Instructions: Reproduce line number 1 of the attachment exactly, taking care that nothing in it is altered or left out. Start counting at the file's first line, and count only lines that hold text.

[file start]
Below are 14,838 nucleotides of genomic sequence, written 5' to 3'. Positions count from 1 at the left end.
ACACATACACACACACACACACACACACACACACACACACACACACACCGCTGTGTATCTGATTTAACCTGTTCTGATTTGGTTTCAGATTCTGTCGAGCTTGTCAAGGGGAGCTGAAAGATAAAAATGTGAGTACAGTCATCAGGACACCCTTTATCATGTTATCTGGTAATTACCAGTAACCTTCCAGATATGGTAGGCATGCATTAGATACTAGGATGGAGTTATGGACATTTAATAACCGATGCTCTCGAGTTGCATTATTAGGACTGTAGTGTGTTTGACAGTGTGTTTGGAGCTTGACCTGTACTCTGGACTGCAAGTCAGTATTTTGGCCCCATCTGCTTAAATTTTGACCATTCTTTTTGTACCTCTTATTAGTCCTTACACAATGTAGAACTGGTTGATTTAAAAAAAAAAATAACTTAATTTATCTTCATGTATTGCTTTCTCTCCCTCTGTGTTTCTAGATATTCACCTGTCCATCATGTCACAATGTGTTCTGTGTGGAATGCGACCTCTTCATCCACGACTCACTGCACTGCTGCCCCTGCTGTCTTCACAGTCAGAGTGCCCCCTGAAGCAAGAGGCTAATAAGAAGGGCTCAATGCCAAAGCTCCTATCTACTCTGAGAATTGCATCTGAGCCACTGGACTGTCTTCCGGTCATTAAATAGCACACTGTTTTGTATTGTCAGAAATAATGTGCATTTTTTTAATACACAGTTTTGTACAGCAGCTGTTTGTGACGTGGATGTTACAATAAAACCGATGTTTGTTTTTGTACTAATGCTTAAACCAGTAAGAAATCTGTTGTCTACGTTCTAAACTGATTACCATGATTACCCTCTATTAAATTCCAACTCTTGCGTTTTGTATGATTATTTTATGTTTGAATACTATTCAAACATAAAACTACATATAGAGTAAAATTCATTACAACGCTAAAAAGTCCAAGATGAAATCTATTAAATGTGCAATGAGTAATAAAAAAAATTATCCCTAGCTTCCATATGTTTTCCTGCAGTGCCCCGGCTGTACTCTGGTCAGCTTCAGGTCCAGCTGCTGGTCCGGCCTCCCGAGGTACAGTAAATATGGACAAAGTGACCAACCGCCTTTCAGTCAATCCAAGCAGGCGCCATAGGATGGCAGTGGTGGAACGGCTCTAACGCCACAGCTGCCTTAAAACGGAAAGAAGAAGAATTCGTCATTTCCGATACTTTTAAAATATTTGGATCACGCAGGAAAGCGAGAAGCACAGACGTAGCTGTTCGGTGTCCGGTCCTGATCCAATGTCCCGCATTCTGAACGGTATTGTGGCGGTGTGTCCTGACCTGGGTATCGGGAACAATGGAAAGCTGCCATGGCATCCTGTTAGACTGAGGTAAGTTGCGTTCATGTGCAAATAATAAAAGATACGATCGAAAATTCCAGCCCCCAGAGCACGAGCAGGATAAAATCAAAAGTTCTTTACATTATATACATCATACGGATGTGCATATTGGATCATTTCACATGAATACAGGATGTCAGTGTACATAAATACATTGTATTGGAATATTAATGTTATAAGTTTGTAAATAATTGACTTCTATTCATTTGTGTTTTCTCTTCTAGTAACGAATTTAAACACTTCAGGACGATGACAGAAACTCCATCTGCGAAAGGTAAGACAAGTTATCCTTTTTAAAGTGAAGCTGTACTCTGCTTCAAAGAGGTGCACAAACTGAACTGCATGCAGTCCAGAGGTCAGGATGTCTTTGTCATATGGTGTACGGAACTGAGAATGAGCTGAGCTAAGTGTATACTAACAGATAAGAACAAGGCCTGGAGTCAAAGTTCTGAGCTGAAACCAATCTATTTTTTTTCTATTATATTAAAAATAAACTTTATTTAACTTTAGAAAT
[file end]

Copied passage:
Below are 14,838 nucleotides of genomic sequence, written 5' to 3'. Positions count from 1 at the left end.